“When I was working on ‘Lost,’ I shadowed a few directors because it was something that I was interested in, but it wasn’t the kind of series where a newcomer could just hop on. It was very complicated,” Kim tells Variety of his decision to direct.
“I just watched and learned, and when ‘Hawaii Five-0’ came along, once we had a few seasons under our belt, I thought it was the right time to ask. Thankfully, CBS and (exec producer) Peter Lenkov were kind enough to give me a shot,” Kim says. “It’s a combination of having the desire and getting the opportunity.”
The actor-turned-director, who also has multiple pilots in development with his production company 3AD, tells Variety about his first experience in the director’s chair:
How did you find the directing process?
It was probably more preparation than I anticipated because it’s a much longer period of time that you stay with a particular production. You have pre-production and then you have principal photography and then you have post-production. So I was familiar with principal photography obviously and some editing because actors are involved in post, as well, but the pre-production was what surprised me — the amount of preparation that needs to be done before the cameras ever roll.
What did you find the most challenging?
I think the hardest part of working on any television show is trying to work within the schedule that you’re given. We shoot 50-something pages in eight days and, in my case, we shot them in seven days, so you’re shooting a large number of pages per day so there is only a certain (amount) of sunlight per day, so you’ve got to race the clock and get the material in time because unfortunately, you can’t push your release date for television.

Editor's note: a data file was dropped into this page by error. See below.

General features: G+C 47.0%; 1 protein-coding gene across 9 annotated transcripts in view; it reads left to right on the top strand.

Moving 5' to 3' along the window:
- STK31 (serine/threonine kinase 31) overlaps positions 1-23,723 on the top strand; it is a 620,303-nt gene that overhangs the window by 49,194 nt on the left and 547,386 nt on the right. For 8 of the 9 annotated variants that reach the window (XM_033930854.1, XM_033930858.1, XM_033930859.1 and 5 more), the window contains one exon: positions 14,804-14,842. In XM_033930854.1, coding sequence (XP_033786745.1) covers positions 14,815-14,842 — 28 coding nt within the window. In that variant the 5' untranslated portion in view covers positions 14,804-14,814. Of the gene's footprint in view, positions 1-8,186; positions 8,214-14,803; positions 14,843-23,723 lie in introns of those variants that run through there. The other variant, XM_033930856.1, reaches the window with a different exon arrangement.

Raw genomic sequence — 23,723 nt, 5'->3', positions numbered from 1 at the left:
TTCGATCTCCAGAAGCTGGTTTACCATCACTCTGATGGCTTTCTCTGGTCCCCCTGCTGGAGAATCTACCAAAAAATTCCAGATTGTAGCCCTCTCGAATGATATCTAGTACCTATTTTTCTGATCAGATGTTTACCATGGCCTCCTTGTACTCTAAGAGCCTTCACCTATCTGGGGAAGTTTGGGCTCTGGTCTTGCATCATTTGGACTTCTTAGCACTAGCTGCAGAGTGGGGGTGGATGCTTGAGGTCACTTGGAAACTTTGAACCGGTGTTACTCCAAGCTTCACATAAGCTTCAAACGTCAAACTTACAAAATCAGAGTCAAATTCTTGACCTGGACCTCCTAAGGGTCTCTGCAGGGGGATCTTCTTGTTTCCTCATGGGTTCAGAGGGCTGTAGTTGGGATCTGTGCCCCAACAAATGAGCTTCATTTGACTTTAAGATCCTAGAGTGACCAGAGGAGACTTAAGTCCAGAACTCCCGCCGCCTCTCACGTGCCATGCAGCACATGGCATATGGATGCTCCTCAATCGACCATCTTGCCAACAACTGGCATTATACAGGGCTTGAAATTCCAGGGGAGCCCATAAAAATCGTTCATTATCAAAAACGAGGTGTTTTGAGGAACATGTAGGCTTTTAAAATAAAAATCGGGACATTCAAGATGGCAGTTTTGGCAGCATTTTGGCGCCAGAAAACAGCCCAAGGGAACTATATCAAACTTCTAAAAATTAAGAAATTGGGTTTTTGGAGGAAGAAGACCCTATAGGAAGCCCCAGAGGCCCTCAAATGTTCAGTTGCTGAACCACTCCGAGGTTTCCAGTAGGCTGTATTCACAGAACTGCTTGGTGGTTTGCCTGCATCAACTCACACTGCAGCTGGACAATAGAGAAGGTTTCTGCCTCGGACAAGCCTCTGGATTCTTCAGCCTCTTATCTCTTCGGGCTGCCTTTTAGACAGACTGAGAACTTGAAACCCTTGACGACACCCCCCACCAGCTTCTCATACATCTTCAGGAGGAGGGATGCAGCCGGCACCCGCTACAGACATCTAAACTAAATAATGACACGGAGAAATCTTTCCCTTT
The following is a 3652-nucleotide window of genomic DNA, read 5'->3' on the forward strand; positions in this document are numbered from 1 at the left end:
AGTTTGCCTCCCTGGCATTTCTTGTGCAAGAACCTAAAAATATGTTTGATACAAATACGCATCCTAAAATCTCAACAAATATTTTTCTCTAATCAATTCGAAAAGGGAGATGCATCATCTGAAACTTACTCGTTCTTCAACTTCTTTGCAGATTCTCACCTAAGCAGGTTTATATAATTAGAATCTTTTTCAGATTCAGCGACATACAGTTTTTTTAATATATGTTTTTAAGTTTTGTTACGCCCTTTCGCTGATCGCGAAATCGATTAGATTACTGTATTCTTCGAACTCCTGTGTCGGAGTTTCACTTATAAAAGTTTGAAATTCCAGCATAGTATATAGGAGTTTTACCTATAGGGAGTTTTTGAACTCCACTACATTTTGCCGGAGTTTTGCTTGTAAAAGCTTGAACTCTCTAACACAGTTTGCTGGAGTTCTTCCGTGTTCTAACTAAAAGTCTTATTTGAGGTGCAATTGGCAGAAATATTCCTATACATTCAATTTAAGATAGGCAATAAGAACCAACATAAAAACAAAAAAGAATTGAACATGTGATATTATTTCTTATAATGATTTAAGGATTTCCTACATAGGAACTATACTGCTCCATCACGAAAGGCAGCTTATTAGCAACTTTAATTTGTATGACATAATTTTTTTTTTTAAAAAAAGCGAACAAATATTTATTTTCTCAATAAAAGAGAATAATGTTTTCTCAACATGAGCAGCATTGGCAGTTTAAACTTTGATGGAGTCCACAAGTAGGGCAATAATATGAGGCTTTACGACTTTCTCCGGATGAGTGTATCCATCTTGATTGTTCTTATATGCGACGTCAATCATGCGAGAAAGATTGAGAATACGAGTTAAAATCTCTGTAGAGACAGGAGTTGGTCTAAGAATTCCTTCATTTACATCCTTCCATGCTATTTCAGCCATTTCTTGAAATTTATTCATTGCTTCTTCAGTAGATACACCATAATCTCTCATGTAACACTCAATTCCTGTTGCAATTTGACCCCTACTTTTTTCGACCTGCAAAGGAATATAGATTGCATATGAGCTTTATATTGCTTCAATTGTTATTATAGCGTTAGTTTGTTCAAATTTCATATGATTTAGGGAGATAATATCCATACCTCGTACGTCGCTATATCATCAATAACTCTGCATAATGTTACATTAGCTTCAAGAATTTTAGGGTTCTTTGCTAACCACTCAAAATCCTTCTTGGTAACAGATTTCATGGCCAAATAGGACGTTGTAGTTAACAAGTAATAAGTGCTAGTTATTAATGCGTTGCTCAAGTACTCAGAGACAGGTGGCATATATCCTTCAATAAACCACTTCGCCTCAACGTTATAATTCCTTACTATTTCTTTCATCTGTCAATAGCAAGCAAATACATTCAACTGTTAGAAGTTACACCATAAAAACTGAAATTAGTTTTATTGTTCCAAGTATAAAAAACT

Was it difficult making the transition from acting to directing, especially in a show that you star in?
The first day that I had to do both, it was difficult. I find that directing and acting occupy two different parts of my brain, so when I was in directing mode, it was hard to shift over into acting mode, and I had so much trouble with my lines in the first scene actually when I was directing and acting. It took a little while, but I made the transition and (it went) much more smoothly the second day.
Was it strange being the boss for a day with your co-stars?
I never think about it in those terms, but I will say, the first day that I was directing, Alex (O’Loughlin) and Scott (Caan) heard me say, “Action!” and they started laughing because it’s weird hearing my voice come from a director’s chair. We had to pause for a second before we shot the scene. And I have to admit, the first time that I called action, it felt like a word in a foreign language coming off of my tongue. I was not confident, but after a couple of scenes and once I got my feet wet, it was much more natural and easy.
Cloris Leachman guest stars on the episode you direct. How was it working with her?
I was such a big fan of hers when I was a kid, so being able to work with her was really special. I’m happy to report that she still has that fire in her eyes. She has a very childish playfulness. You don’t really have to give her that much direction. She keeps working, she keeps finding things, and she’s very vibrant and alive.
You have a few pilots in development. Have you been bitten by the behind-the-camera bug, or would you want to star in any projects that may get picked up?
It’s not my plan to star in them. I have a good job on “Hawaii Five-O,” as an actor. I’d love to guest star and help those series in any way possible, if they make it to air, but I’m content being a producer on them.
What do your fans recognize you most for — “Hawaii Five-0” or “Lost”?
It depends on where I go in the world. There are certain countries, for instance, Singapore, where “Hawaii Five-0” is huge, and I’m surprised at how many people come up to me to say that they’re fans, but then if I go to Europe, if I go to London, it’s amazing how many people still remember “Lost” like it was yesterday. Now with Netflix, a lot of people are just tuning into the show right now, so it’s a phenomenon that keeps living on.
Kim’s directorial debut airs Friday night on the “Hawaii Five-0” episode titled “Stakeout.”